private UserService userService = UserServiceFactory.getUserService();
	private Greeting greeting;

	@DefaultHandler
	public Resolution welcome() {
		return new ForwardResolution(VIEW);
	}

	public Resolution addGreeting() {
		if (greeting != null) {
			greeting.setAuthor(getUser());
			greeting.setDate(new Date());

			PersistenceManager pm = PMF.get().getPersistenceManager();
	        try {
	            pm.makePersistent(greeting);
	        } finally {
	            pm.close();
	        }
		}
		return new ForwardResolution(VIEW);
	}

	public Resolution signin() {
		ForwardResolution fd = new ForwardResolution(VIEW);
		if (!userService.isUserLoggedIn())
			fd = new ForwardResolution(userService.createLoginURL("/Greeting.action"));
		return fd;
	}

	public Resolution signout() {
		ForwardResolution ForwardResolution ">fd = new ForwardResolution(VIEW);
		if (userService.isUserLoggedIn())
			fd = new ForwardResolution(userService.createLogoutURL("/Greeting.action"));
		return fd;
	}

	@SuppressWarnings("unchecked")
	public List getGreetings() {
		PersistenceManager pm = PMF.get().getPersistenceManager();
		String query = "select from " + Greeting.class.getName() + " order by date desc range 0,5";
	    return (List) pm.newQuery(query).execute();
	}

	public Greeting getGreeting() {
		return greeting;
	}

	public void setGreeting(Greeting greeting) {
		this.greeting = greeting;
	}

	public User getUser() {
		return userService.getCurrentUser();
	}

	public ActionBeanContext getContext() {
		return this.ctx;
	}

	public void setContext(ActionBeanContext ctx) {
		this.ctx = ctx;
	}
}

5. Create the model class called Greeting (as described in the google example, no changes here!)


package com.guestbook.model;

import java.util.Date;
import javax.jdo.annotations.IdGeneratorStrategy;
import javax.jdo.annotations.IdentityType;
import javax.jdo.annotations.PersistenceCapable;
import javax.jdo.annotations.Persistent;
import javax.jdo.annotations.PrimaryKey;
import com.google.appengine.api.users.User;

@PersistenceCapable(identityType = IdentityType.APPLICATION)
public class Greeting {
    @PrimaryKey
    @Persistent(valueStrategy = IdGeneratorStrategy.IDENTITY)
    private Long id;

    @Persistent
    private User author;

    @Persistent
    private String content;

    @Persistent
    private Date date;

    public Greeting() {}

    public Greeting(User author, String content, Date date) {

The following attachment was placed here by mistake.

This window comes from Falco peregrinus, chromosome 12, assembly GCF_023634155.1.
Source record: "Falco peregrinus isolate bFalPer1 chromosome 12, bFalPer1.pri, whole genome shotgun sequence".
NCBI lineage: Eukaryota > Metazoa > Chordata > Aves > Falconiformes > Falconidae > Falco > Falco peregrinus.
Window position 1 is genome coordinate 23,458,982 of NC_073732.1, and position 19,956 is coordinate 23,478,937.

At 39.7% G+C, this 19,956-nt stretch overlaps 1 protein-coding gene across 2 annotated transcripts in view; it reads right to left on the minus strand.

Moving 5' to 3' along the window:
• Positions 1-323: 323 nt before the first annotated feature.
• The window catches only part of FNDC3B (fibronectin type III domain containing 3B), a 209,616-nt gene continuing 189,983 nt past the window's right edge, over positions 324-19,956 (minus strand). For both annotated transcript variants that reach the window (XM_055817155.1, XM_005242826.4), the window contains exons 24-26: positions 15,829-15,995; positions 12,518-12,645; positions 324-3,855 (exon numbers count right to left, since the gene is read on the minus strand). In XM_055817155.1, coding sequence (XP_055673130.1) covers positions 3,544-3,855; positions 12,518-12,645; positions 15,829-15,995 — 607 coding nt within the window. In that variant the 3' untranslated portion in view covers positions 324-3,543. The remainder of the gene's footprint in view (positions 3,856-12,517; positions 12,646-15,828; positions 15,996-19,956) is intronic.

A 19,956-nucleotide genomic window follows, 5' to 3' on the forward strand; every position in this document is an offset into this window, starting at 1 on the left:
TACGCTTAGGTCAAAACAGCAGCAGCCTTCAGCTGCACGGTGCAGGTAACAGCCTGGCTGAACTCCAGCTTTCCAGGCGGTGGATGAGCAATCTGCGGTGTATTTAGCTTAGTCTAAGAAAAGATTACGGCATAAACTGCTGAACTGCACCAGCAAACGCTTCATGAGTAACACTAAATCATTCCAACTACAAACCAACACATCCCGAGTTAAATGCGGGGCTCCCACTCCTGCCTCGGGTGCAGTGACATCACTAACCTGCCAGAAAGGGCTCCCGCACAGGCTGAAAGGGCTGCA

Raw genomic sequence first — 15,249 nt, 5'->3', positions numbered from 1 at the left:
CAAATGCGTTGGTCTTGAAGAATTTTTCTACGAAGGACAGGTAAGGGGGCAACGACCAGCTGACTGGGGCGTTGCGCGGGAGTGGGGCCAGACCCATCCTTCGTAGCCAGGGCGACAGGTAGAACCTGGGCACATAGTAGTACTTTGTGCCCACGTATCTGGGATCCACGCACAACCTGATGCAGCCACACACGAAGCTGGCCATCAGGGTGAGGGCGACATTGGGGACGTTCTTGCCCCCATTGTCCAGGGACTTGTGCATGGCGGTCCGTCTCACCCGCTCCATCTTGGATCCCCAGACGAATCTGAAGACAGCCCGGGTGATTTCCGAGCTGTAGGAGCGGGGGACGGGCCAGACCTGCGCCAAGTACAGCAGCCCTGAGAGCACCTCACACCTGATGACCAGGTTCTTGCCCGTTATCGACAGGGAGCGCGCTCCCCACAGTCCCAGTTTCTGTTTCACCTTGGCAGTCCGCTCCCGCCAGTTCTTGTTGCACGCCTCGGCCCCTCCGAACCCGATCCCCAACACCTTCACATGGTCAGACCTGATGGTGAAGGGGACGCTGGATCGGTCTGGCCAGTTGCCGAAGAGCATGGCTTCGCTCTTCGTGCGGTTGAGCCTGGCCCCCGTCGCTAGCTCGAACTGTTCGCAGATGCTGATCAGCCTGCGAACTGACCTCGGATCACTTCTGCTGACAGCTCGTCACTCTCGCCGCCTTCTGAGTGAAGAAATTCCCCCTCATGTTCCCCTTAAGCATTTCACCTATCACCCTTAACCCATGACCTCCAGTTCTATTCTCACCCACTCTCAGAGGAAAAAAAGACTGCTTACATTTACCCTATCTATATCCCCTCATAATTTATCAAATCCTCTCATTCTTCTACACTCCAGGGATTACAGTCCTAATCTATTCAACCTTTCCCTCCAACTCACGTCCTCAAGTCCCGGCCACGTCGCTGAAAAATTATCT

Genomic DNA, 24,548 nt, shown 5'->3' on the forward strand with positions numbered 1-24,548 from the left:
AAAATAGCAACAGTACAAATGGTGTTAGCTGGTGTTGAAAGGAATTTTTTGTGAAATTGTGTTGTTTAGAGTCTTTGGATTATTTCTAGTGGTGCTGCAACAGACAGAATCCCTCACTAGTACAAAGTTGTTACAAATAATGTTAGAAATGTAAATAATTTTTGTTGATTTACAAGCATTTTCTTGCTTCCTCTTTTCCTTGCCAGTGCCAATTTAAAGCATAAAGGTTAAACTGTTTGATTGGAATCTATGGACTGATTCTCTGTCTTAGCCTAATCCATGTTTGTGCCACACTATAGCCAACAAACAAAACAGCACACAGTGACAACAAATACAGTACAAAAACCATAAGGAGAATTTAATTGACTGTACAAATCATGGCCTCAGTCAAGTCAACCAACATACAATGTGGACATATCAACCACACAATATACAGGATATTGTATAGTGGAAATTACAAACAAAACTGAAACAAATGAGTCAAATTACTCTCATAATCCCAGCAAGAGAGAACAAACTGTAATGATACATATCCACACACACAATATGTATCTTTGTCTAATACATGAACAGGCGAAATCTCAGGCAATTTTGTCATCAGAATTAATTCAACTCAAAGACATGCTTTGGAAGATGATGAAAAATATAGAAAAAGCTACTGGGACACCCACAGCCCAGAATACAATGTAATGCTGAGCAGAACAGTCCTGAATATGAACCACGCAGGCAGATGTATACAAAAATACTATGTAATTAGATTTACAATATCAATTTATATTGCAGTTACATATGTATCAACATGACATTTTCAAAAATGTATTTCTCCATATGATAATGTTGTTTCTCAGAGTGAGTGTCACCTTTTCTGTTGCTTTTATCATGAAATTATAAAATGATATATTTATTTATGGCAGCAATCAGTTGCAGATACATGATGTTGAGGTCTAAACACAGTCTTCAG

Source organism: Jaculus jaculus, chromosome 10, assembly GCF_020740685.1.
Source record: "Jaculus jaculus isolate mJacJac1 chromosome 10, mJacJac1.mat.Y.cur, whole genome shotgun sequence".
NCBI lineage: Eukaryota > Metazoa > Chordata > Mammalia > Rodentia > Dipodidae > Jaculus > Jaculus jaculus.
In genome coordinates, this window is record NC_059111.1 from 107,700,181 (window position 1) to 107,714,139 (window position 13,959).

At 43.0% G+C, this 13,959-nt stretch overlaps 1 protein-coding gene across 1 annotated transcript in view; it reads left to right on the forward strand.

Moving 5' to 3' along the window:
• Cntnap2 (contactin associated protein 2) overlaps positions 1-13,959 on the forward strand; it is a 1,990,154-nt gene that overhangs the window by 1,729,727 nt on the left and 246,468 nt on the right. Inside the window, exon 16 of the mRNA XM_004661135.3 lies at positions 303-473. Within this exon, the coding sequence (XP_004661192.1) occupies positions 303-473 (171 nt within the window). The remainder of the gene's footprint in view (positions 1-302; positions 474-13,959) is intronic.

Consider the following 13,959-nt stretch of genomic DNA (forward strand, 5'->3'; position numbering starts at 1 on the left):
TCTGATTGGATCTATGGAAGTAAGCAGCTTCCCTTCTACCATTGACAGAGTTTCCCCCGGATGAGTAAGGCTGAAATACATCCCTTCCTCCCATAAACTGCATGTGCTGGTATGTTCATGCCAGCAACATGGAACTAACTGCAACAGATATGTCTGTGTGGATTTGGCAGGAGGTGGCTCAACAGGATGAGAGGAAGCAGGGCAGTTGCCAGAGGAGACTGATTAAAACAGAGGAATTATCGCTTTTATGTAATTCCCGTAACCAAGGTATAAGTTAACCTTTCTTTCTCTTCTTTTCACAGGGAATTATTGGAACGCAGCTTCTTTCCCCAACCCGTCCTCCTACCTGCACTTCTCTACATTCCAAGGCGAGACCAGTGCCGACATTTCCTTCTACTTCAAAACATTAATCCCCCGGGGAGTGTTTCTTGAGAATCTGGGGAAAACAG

this.author = author;
        this.content = content;
        this.date = date;
    }

    public Long getId() {
        return id;
    }

    public User getAuthor() {
        return author;
    }

    public String getContent() {
        return content;
    }

    public Date getDate() {
        return date;
    }

    public void setAuthor(User author) {
        this.author = author;
    }

    public void setContent(String content) {
        this.content = content;
    }

    public void setDate(Date date) {
        this.date = date;
    }
}

6. Create the utility class that will instantiate the EntityManager (no changes here also!)

package com.guestbook.manager;
import javax.jdo.JDOHelper;
import javax.jdo.PersistenceManagerFactory;

public final class PMF {
    private static final PersistenceManagerFactory pmfInstance =
        JDOHelper.getPersistenceManagerFactory("transactions-optional");

    private PMF() {}

    public static PersistenceManagerFactory get() {
        return pmfInstance;
    }
}

7. Modify the guestbook.jsp, there are a lot of changes here since in their example google uses scriptlets, I have replaced the scriptlets with jstl tags and Stripes tags, all the logic has moved to the ActionBean.

8. Modify the welcome file list in the web.xml and set as welcome file the Greeting.action

Download the source code!

Moving around a room

Today was a holiday here in Belgium, I suppose in other countries too, so I had a chance to work a bit more with JavaFX. I have created a simple example where a sphere moves around a room. There are few points to notice about this example:

1. How to make an object move around automatically using Timeline and KeyFrame classes.

2. How to control the movement of your object in the x and y axis.

3. How to use colors that are not listed in the Color class.